The North Remembers
Towns / Cities Visited: 82
Countries Visited: 21
Steps Taken Today: 19,426
Steps Taken Around the World: 2,686,564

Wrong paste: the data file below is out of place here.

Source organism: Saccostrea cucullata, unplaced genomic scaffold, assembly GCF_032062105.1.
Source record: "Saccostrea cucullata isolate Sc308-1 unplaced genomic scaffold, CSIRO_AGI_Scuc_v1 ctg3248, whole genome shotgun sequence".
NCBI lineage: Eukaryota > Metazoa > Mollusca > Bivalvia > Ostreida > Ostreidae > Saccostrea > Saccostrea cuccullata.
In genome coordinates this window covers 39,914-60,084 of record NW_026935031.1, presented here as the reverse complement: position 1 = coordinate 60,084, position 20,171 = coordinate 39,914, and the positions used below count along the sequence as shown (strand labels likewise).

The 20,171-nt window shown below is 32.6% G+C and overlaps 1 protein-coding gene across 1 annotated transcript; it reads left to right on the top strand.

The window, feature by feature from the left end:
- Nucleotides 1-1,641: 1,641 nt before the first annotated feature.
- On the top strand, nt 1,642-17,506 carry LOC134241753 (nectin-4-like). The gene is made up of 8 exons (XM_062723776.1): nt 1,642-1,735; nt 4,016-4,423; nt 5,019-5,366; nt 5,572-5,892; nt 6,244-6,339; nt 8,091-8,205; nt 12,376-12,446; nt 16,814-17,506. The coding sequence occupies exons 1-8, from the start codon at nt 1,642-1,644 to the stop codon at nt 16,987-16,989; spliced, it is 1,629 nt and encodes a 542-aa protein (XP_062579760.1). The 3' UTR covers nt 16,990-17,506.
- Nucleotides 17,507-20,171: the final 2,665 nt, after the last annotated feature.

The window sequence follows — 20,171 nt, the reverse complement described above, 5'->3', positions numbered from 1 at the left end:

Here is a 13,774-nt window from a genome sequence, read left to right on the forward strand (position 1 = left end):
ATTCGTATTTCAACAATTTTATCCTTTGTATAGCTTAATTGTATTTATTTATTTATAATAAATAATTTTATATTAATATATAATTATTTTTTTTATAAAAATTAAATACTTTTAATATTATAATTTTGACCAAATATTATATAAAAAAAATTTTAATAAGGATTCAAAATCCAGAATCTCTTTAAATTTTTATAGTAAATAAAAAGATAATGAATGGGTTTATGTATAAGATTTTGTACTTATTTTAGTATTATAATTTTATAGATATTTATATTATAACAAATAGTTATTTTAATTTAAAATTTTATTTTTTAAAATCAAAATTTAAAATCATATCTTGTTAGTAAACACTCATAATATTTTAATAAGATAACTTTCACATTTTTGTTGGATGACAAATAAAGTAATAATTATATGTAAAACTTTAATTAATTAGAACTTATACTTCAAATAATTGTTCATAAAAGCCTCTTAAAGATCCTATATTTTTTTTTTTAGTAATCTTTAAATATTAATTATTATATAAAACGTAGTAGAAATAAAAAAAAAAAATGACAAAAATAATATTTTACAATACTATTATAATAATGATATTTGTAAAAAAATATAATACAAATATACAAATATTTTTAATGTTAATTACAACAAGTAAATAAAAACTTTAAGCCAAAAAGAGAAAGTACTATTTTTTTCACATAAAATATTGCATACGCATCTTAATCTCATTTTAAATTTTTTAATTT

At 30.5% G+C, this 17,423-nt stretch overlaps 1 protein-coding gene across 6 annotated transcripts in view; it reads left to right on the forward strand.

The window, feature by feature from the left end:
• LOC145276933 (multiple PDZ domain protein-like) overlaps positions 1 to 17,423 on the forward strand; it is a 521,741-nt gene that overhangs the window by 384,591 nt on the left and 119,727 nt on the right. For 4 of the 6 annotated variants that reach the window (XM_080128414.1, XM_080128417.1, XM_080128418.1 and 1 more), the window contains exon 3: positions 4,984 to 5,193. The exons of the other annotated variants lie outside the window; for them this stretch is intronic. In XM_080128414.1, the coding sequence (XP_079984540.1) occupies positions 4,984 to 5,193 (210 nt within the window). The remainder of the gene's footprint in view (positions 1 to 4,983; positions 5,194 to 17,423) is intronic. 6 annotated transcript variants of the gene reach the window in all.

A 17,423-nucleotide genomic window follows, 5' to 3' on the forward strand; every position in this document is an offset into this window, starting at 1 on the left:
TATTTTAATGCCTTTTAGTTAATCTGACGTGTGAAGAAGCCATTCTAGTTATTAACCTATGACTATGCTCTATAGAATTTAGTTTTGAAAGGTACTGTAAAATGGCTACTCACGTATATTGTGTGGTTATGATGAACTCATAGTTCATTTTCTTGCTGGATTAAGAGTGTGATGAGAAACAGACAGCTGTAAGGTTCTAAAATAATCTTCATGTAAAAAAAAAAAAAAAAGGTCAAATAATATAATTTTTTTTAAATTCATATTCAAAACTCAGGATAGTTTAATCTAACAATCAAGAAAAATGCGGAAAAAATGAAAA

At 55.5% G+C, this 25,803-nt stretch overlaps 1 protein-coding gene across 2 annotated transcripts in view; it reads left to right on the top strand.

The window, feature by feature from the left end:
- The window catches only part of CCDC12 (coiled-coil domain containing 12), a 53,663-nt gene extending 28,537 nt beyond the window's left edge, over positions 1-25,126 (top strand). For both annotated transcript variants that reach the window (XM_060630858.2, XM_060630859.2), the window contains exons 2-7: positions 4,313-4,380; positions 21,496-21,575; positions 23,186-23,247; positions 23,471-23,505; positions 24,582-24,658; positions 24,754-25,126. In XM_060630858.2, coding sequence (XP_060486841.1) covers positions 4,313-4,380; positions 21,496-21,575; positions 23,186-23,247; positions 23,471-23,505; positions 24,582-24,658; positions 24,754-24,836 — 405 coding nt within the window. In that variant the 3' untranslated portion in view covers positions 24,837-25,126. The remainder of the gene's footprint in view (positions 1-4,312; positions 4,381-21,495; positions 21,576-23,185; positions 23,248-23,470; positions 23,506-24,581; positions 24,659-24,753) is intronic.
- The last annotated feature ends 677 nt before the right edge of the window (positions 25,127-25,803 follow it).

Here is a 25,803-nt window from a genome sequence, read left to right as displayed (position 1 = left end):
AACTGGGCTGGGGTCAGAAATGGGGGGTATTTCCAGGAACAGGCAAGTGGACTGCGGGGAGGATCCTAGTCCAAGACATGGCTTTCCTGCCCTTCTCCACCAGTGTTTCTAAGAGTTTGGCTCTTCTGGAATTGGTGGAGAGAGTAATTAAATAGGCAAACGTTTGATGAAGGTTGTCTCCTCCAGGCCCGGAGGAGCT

An early start saw us up and catching a taxi out to the docks to collect our hire car for the next couple of days. With a refreshingly quick and painless pick up, we were soon on our way. Before we left Belfast though, we had one last thing we wanted to visit, as solemn as it would be; the Peace Line. For those of you who don’t know anything about the history of Northern Ireland; much like Berlin, Belfast (and other parts of Northern Ireland) have been split in two by a wall. You see after Northern Ireland broke off from Ireland after the fight for independence there was a lot of tension between those who thought that Northern Ireland should stay in the United Kingdom (most of whom were protestants), and those who thought they should break away and make a united Ireland with the south (most of whom were Catholic). Although it isn’t technically a religious conflict, the difference in opinion, for the most part, co-relates with their religious beliefs and thus the idea has stuck. The conflict, known widely as The Troubles, began during a campaign to end discrimination against the Republican minority, and over the decades has seen many riots and protests. Although a peace agreement was signed in 1998, the conflict still continues, albeit much less widespread. Unlike most conflicts though, this one resulted in the death toll made up of majority civilians, and most of the violence has been classed as guerrilla warfare. It truly has been brother against brother, not soldier against soldier.